He is right.  Let me suggest to you that we do not always take on-board fully our mission, who we are in relation to God, and the life we have been given to live.  We do not always adopt unequivocally that intention to live out the Gospel message, to show compassion to all and to live out our faith in this broken world, difficult though that nay be.  Acknowledging our connection to God is the key that unlocks the ethic of love for one another, despite our differences.

Now, this might all seem quite overwhelming.  And it is.  How can we, ordinary individuals make that difference, to reflect more deeply on how we relate to others?  How do we do something that, is quite frankly, so difficult?  Well, we start with what we have and what we have been given; we start here.  Once we have acknowledged the intrinsic value of the other, whoever that might be, then we can reflect on what our response might be.

And here is just one more thought.  Even within those most like us, for example those who share our Christian faith, there can still be a hierarchy of empathy that develops.  Consider then these words from Thomas Merton, which were written in the context of segregation in the US, but the sentiment undergirding it is more broadly applicable, and surely causes us to stop and think: If we realize that we are each bound to the other members of the human race in the Mystical Body of Christ, that we must love the human race as a whole, and love all the groups which constitute it, then we can scarcely fail to realize the evil as well as the stupidity of hating any part of the Mystical Body of Christ…. There are persons who feel quite acutely the duty of individual kindness to persons of other races, and yet who seem to be totally unconscious of the injustice of race relations as a whole…who are violently antagonistic to any effort to reform the political, economic, social, and even religious oppression of the coloured race. Would this be possible to anyone who really believed in the doctrine of the Mystical Body?’

Merton’s point is well made.

Now personally, I do not really ‘do’ New Year Resolutions.  But this year, the closest I have come to one is to think more deeply, more prayerfully on how I affirm the God-given identity of others.  I need to take on-board, not just intellectually, but emotionally, the profundity of that truth that we are all made in the image of God. You too will, I have no doubt, make your own response to this call.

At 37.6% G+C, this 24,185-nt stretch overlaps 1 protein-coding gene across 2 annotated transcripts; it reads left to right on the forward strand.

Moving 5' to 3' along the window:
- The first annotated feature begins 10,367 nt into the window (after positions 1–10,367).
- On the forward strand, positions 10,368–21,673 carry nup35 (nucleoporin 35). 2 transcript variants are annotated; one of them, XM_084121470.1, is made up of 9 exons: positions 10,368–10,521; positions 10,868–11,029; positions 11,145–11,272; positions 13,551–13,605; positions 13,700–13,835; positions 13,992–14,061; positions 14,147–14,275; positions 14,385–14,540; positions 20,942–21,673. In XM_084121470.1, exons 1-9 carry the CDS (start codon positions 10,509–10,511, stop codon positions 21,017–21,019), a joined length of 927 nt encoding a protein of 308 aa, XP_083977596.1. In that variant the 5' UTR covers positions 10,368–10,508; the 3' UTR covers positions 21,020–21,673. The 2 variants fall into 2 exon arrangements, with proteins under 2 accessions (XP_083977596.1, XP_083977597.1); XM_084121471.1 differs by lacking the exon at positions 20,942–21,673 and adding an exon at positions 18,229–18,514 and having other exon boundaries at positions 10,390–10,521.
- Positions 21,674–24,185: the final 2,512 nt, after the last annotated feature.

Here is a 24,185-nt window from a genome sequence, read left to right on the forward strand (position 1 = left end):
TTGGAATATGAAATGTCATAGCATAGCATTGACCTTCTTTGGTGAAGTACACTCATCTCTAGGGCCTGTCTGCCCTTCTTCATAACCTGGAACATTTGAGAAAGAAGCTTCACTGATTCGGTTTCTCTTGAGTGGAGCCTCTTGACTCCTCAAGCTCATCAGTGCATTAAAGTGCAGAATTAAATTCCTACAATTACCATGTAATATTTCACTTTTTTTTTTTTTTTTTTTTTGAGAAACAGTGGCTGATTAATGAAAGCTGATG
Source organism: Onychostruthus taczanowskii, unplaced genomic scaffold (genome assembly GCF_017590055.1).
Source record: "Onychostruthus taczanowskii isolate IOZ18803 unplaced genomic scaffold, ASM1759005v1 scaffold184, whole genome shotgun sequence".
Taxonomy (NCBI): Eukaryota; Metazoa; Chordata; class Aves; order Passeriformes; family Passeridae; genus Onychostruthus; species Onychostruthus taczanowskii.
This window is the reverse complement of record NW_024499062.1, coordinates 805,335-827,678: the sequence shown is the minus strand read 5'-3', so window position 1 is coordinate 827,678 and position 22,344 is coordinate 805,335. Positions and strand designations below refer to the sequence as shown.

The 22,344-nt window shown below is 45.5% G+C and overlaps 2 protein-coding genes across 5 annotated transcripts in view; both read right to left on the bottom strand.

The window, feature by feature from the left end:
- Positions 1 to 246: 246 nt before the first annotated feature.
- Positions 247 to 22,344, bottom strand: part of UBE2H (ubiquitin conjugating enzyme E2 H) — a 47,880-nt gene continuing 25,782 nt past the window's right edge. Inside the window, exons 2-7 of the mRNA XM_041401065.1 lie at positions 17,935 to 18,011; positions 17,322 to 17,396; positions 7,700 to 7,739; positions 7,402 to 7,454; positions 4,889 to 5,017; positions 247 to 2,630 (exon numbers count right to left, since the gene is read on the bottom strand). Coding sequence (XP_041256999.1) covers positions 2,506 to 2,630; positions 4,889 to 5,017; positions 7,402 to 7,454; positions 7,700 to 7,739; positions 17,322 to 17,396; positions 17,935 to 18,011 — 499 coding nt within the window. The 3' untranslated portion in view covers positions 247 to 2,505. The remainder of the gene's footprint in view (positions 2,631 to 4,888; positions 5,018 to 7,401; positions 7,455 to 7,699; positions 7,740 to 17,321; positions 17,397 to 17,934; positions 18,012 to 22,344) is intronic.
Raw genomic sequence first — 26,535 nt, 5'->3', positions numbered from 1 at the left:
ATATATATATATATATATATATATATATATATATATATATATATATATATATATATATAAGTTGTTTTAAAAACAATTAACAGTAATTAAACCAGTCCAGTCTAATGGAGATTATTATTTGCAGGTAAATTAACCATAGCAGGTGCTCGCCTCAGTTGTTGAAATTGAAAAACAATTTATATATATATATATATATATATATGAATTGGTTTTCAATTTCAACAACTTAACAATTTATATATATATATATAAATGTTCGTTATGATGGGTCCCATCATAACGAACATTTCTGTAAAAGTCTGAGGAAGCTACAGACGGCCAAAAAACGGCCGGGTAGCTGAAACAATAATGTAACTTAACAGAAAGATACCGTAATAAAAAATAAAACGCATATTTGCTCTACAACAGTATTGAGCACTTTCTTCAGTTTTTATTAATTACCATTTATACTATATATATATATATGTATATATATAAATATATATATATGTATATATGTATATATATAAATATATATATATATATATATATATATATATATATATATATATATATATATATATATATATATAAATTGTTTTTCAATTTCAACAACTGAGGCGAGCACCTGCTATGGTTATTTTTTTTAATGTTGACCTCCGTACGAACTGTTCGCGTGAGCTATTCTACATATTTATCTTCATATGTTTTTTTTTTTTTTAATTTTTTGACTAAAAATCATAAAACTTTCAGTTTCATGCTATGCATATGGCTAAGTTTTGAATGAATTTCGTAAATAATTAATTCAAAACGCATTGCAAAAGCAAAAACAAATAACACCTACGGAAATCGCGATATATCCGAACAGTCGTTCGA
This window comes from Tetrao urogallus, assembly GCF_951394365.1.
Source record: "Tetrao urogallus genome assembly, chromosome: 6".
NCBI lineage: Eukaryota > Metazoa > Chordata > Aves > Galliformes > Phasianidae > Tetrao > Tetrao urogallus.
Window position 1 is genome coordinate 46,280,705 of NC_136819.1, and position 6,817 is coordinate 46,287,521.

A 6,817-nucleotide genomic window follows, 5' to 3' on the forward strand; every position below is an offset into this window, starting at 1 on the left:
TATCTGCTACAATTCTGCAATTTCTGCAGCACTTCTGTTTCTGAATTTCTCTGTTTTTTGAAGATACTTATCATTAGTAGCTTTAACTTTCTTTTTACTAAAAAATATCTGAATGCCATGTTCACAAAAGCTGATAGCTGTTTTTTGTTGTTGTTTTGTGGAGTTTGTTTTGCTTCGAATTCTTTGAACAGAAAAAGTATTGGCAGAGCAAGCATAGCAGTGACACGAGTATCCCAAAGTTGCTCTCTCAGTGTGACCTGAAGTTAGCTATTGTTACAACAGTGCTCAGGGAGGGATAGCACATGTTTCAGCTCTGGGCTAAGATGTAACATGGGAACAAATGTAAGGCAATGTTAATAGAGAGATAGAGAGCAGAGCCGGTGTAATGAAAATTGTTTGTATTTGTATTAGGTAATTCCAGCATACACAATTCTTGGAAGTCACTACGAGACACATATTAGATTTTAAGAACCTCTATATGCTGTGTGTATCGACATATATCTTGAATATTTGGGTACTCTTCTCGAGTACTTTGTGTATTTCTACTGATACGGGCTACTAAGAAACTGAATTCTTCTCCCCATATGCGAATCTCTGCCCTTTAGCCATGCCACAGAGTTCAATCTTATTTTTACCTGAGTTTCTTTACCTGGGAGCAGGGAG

As we collectively go forward into this New Year, we have the opportunity to take on board the biblical injunctions we have explored, to listen to the prophetic words of people like Thomas Merton and Francis Schaeffer, and yes even revisit Robert Burns and his calls for brotherhood and a recognition of the value of the other.

With the help of God, Let us do just that.

AMEN

Christmas Reflections with Bonhoeffer & Merton

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Christmas Reflections with Bonhoeffer & Merton

My Sermon from Cliftonville Moravian Church, Belfast, 25th December 2016

We come here this morning, in the midst of a hectic time of commemoration and celebration, to sit in this sacred space – a place of calm and reverence.

This year has been a tough one – it is no exaggeration to say this.  As I speak there is geopolitical turmoil, terrorism, refugees dying, war and enormous uncertainty on the world stage.  Many think that this is unprecedented.  And yes, it is in some ways – the scale of refugees on the move is enormous; tyrants and dictators are wreaking havoc and poor governance and maladministration rears its ugly head in the form of hunger and poverty.

But none of this, in the broadest terms, is new.  Consider the nativity narratives – amidst the darkness of turmoil and uncertainty there is the unquenchable light of hope, love and expectation in the form of Jesus Christ. And as is so simply, yet eloquently written in John 1:5: ‘The light shines in the darkness, and the darkness has not overcome it’. And indeed the darkness will never overcome it – as Christians, we have hope in abundance and peace that can never be subdued.

Now, it is certainly true to say that the life of faith is one of constant reflection, and I do think therefore that it is fitting that today we reflect on the writings of two very different, but equally insightful and influential Christians – the Lutheran Pastor and Nazi Resister, Dietrich Bonhoeffer, and the Cistercian Monk, Poet, Mystic and Peace Activist, Thomas Merton.

I’ll read some their words now, and then we’ll very briefly contemplate what they are saying to us.

We begin with Bonhoeffer: